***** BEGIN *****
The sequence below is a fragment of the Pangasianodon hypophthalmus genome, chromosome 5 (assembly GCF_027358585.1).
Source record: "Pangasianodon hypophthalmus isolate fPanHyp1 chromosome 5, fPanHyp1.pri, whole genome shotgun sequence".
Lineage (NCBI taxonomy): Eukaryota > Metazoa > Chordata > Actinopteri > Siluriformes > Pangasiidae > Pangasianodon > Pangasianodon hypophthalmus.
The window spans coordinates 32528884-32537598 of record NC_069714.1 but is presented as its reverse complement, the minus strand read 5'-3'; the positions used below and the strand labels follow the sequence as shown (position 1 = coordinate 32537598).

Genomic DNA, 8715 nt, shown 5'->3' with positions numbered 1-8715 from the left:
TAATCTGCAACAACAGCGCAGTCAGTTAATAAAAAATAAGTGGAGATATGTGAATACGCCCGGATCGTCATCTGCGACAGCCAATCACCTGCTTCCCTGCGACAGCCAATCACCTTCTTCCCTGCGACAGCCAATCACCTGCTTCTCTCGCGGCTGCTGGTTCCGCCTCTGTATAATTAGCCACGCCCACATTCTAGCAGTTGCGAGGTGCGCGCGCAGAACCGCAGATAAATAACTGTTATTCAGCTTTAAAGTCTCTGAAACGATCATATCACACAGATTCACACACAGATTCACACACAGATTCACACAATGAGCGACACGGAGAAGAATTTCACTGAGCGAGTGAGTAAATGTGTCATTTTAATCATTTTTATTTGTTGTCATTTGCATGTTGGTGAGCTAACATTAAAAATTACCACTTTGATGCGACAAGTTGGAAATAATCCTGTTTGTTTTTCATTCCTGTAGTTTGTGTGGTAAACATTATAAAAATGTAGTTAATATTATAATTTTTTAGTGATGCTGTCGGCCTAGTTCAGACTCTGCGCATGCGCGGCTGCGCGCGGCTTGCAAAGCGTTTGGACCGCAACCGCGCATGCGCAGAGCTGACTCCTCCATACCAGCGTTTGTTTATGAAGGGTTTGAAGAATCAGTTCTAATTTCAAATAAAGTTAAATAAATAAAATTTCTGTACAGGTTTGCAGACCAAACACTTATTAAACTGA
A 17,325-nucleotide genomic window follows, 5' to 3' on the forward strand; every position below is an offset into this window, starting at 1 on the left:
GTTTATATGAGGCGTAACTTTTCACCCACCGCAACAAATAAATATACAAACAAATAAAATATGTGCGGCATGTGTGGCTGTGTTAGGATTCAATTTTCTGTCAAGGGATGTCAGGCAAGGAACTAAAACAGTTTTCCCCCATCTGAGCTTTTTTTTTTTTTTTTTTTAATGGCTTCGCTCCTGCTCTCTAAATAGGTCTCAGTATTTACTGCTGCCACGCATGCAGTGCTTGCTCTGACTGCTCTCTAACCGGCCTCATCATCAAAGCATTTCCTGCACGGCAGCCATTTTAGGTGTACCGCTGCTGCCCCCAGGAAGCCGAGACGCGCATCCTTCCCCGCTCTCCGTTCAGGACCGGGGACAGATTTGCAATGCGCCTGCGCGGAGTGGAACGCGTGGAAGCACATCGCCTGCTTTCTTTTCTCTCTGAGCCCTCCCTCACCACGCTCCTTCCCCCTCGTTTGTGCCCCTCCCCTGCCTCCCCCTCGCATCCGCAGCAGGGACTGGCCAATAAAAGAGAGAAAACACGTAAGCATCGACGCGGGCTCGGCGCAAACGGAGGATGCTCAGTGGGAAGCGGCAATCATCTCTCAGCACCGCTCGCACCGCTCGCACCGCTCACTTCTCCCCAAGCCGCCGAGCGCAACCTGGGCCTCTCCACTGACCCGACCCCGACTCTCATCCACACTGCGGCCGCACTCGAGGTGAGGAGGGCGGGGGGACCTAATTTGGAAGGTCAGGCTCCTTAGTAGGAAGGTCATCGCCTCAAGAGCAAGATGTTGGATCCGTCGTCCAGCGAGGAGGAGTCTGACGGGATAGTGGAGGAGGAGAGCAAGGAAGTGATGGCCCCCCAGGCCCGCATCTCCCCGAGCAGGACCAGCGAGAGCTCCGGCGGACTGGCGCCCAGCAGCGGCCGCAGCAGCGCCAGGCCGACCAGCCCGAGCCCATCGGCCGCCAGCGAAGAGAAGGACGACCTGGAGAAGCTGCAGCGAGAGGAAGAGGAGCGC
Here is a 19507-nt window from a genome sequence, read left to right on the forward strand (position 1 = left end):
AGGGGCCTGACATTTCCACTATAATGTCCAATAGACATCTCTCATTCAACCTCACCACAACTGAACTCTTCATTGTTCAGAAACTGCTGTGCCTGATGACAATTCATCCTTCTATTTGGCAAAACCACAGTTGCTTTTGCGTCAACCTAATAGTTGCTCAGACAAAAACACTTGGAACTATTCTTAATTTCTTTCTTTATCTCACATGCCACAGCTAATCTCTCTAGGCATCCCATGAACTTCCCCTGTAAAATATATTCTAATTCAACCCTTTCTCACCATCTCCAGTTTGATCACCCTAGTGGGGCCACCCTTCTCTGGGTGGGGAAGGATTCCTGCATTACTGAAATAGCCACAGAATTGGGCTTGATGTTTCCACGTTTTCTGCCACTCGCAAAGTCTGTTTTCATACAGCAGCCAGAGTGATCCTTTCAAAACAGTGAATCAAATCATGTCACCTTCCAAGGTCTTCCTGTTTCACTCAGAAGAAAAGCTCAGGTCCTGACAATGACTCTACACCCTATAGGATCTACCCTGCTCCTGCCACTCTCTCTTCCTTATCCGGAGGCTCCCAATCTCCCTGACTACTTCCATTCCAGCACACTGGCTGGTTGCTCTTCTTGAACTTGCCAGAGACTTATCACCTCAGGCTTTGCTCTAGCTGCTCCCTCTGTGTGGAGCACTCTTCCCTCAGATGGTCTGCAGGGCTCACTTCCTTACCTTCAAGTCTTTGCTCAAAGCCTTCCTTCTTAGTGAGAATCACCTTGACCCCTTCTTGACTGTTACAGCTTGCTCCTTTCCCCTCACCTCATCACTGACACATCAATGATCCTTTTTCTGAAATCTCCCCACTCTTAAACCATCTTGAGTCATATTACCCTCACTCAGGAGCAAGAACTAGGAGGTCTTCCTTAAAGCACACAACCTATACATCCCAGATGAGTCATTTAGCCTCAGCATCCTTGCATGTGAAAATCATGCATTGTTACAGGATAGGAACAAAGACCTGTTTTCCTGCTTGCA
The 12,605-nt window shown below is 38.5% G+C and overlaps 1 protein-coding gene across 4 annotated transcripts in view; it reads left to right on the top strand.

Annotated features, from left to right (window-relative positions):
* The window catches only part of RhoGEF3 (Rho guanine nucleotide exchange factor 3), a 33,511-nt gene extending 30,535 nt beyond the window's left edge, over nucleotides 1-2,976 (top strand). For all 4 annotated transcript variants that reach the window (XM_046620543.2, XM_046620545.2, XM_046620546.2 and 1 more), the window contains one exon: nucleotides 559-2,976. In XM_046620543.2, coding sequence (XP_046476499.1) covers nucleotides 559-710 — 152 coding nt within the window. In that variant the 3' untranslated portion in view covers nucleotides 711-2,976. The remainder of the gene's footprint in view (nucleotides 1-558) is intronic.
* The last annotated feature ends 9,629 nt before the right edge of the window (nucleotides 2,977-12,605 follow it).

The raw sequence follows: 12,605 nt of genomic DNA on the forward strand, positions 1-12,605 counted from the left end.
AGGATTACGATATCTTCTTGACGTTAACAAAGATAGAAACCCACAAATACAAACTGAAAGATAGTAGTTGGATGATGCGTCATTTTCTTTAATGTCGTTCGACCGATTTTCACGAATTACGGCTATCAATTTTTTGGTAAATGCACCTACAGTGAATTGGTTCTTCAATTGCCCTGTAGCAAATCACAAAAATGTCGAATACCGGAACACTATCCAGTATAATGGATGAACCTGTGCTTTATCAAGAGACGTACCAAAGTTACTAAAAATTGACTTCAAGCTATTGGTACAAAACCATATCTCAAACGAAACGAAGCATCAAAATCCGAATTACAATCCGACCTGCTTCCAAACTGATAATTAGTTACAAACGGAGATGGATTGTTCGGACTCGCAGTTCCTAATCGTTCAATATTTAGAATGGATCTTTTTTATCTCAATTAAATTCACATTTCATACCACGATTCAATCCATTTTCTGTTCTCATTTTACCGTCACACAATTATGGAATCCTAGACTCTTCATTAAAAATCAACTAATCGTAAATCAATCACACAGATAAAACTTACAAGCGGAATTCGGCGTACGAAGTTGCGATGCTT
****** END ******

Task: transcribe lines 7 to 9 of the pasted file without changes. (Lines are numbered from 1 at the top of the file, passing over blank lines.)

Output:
A 17,325-nucleotide genomic window follows, 5' to 3' on the forward strand; every position below is an offset into this window, starting at 1 on the left:
GTTTATATGAGGCGTAACTTTTCACCCACCGCAACAAATAAATATACAAACAAATAAAATATGTGCGGCATGTGTGGCTGTGTTAGGATTCAATTTTCTGTCAAGGGATGTCAGGCAAGGAACTAAAACAGTTTTCCCCCATCTGAGCTTTTTTTTTTTTTTTTTTTAATGGCTTCGCTCCTGCTCTCTAAATAGGTCTCAGTATTTACTGCTGCCACGCATGCAGTGCTTGCTCTGACTGCTCTCTAACCGGCCTCATCATCAAAGCATTTCCTGCACGGCAGCCATTTTAGGTGTACCGCTGCTGCCCCCAGGAAGCCGAGACGCGCATCCTTCCCCGCTCTCCGTTCAGGACCGGGGACAGATTTGCAATGCGCCTGCGCGGAGTGGAACGCGTGGAAGCACATCGCCTGCTTTCTTTTCTCTCTGAGCCCTCCCTCACCACGCTCCTTCCCCCTCGTTTGTGCCCCTCCCCTGCCTCCCCCTCGCATCCGCAGCAGGGACTGGCCAATAAAAGAGAGAAAACACGTAAGCATCGACGCGGGCTCGGCGCAAACGGAGGATGCTCAGTGGGAAGCGGCAATCATCTCTCAGCACCGCTCGCACCGCTCGCACCGCTCACTTCTCCCCAAGCCGCCGAGCGCAACCTGGGCCTCTCCACTGACCCGACCCCGACTCTCATCCACACTGCGGCCGCACTCGAGGTGAGGAGGGCGGGGGGACCTAATTTGGAAGGTCAGGCTCCTTAGTAGGAAGGTCATCGCCTCAAGAGCAAGATGTTGGATCCGTCGTCCAGCGAGGAGGAGTCTGACGGGATAGTGGAGGAGGAGAGCAAGGAAGTGATGGCCCCCCAGGCCCGCATCTCCCCGAGCAGGACCAGCGAGAGCTCCGGCGGACTGGCGCCCAGCAGCGGCCGCAGCAGCGCCAGGCCGACCAGCCCGAGCCCATCGGCCGCCAGCGAAGAGAAGGACGACCTGGAGAAGCTGCAGCGAGAGGAAGAGGAGCGC
Here is a 19507-nt window from a genome sequence, read left to right on the forward strand (position 1 = left end):